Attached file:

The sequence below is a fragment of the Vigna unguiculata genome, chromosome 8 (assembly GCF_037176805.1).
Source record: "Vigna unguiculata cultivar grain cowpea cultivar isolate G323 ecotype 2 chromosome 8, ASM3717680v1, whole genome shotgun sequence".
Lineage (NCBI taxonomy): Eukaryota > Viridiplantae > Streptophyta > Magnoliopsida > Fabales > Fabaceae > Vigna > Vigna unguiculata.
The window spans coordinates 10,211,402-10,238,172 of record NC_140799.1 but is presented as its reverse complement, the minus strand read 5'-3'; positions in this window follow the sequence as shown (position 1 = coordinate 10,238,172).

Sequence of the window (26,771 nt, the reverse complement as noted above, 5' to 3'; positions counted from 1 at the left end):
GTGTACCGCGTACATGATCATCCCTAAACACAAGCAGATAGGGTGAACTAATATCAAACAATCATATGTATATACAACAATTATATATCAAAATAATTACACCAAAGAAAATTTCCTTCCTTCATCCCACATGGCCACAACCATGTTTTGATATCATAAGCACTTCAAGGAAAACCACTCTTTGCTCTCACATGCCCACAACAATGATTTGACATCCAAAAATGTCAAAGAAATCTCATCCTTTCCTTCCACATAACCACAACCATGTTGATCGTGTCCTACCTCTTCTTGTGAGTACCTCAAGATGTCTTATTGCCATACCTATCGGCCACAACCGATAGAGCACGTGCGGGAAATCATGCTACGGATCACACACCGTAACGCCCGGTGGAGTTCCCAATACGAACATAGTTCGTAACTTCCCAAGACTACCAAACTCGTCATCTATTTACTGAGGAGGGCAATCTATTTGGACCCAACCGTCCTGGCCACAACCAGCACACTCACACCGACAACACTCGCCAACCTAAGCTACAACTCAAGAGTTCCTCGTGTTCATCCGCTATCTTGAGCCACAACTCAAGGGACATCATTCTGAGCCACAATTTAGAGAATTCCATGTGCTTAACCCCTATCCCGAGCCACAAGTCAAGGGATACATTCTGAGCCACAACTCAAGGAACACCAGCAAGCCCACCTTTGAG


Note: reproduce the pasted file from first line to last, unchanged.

The sequence below is a fragment of the Vigna unguiculata genome, chromosome 8 (assembly GCF_037176805.1).
Source record: "Vigna unguiculata cultivar grain cowpea cultivar isolate G323 ecotype 2 chromosome 8, ASM3717680v1, whole genome shotgun sequence".
Lineage (NCBI taxonomy): Eukaryota > Viridiplantae > Streptophyta > Magnoliopsida > Fabales > Fabaceae > Vigna > Vigna unguiculata.
The window spans coordinates 10,211,402-10,238,172 of record NC_140799.1 but is presented as its reverse complement, the minus strand read 5'-3'; positions in this window follow the sequence as shown (position 1 = coordinate 10,238,172).

Sequence of the window (26,771 nt, the reverse complement as noted above, 5' to 3'; positions counted from 1 at the left end):
GTGTACCGCGTACATGATCATCCCTAAACACAAGCAGATAGGGTGAACTAATATCAAACAATCATATGTATATACAACAATTATATATCAAAATAATTACACCAAAGAAAATTTCCTTCCTTCATCCCACATGGCCACAACCATGTTTTGATATCATAAGCACTTCAAGGAAAACCACTCTTTGCTCTCACATGCCCACAACAATGATTTGACATCCAAAAATGTCAAAGAAATCTCATCCTTTCCTTCCACATAACCACAACCATGTTGATCGTGTCCTACCTCTTCTTGTGAGTACCTCAAGATGTCTTATTGCCATACCTATCGGCCACAACCGATAGAGCACGTGCGGGAAATCATGCTACGGATCACACACCGTAACGCCCGGTGGAGTTCCCAATACGAACATAGTTCGTAACTTCCCAAGACTACCAAACTCGTCATCTATTTACTGAGGAGGGCAATCTATTTGGACCCAACCGTCCTGGCCACAACCAGCACACTCACACCGACAACACTCGCCAACCTAAGCTACAACTCAAGAGTTCCTCGTGTTCATCCGCTATCTTGAGCCACAACTCAAGGGACATCATTCTGAGCCACAATTTAGAGAATTCCATGTGCTTAACCCCTATCCCGAGCCACAAGTCAAGGGATACATTCTGAGCCACAACTCAAGGAACACCAGCAAGCCCACCTTTGAG